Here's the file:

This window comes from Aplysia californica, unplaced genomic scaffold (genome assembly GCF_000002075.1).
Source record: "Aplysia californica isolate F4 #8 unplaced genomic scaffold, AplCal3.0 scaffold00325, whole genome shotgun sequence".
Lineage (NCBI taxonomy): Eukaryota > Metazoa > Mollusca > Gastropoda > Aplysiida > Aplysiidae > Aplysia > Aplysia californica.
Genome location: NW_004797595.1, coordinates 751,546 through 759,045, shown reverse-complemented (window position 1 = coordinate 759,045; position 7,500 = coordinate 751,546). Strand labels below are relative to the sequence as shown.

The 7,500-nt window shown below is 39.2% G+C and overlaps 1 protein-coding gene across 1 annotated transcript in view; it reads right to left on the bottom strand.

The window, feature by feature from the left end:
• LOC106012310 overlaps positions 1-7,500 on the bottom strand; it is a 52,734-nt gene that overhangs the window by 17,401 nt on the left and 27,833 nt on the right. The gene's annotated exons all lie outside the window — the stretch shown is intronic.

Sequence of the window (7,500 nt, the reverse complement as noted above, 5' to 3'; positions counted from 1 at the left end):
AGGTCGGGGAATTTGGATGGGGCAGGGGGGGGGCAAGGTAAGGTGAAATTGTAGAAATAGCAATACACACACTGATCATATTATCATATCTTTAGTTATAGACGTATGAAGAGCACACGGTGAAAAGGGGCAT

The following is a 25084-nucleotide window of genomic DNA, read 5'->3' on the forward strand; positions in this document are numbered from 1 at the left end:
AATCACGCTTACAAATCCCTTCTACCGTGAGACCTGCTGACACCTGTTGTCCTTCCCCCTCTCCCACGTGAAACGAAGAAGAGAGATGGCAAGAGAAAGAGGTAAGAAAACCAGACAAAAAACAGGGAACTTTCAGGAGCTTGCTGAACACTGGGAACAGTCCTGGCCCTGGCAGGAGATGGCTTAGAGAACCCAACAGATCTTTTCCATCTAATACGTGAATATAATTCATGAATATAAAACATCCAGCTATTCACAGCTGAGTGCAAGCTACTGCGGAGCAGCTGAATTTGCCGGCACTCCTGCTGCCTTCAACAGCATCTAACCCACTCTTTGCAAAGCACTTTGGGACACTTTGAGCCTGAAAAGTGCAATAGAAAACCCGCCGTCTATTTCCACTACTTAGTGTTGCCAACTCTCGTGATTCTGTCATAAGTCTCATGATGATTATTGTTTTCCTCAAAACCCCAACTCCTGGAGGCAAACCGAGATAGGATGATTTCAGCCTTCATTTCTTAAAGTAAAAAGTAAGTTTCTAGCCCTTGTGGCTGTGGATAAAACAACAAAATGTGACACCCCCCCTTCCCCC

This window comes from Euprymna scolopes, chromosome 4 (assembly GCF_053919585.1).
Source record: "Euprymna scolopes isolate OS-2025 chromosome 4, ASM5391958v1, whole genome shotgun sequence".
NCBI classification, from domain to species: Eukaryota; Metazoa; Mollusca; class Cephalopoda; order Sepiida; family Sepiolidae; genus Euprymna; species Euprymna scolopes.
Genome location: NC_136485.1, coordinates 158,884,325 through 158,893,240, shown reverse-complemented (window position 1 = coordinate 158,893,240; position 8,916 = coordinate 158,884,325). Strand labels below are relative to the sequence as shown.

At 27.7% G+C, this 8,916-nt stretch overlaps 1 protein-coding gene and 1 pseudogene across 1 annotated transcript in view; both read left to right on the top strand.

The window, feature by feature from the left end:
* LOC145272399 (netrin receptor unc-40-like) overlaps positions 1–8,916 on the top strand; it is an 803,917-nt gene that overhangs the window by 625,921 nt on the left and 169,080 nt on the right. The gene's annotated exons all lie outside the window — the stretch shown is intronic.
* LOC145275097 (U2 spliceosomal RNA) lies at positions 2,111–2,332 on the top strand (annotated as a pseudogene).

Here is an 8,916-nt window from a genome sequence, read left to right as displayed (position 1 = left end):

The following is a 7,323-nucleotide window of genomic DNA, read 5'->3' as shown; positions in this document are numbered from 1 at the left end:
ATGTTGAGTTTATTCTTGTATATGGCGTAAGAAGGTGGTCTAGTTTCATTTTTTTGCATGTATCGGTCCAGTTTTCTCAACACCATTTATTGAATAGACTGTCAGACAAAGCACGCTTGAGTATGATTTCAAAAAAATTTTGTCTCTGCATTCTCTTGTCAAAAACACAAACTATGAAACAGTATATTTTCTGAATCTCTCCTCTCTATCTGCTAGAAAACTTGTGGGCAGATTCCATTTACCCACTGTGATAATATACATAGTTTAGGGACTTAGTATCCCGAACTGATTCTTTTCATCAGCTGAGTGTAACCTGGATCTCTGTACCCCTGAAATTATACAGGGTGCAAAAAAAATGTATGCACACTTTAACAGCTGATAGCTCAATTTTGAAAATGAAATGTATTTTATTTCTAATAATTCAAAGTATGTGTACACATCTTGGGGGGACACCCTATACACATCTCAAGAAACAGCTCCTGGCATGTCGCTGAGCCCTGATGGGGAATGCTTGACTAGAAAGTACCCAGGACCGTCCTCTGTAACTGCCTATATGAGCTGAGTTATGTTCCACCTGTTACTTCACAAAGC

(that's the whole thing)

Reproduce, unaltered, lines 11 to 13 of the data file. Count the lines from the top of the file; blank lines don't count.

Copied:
AATCACGCTTACAAATCCCTTCTACCGTGAGACCTGCTGACACCTGTTGTCCTTCCCCCTCTCCCACGTGAAACGAAGAAGAGAGATGGCAAGAGAAAGAGGTAAGAAAACCAGACAAAAAACAGGGAACTTTCAGGAGCTTGCTGAACACTGGGAACAGTCCTGGCCCTGGCAGGAGATGGCTTAGAGAACCCAACAGATCTTTTCCATCTAATACGTGAATATAATTCATGAATATAAAACATCCAGCTATTCACAGCTGAGTGCAAGCTACTGCGGAGCAGCTGAATTTGCCGGCACTCCTGCTGCCTTCAACAGCATCTAACCCACTCTTTGCAAAGCACTTTGGGACACTTTGAGCCTGAAAAGTGCAATAGAAAACCCGCCGTCTATTTCCACTACTTAGTGTTGCCAACTCTCGTGATTCTGTCATAAGTCTCATGATGATTATTGTTTTCCTCAAAACCCCAACTCCTGGAGGCAAACCGAGATAGGATGATTTCAGCCTTCATTTCTTAAAGTAAAAAGTAAGTTTCTAGCCCTTGTGGCTGTGGATAAAACAACAAAATGTGACACCCCCCCTTCCCCC

This window comes from Euprymna scolopes, chromosome 4 (assembly GCF_053919585.1).
Source record: "Euprymna scolopes isolate OS-2025 chromosome 4, ASM5391958v1, whole genome shotgun sequence".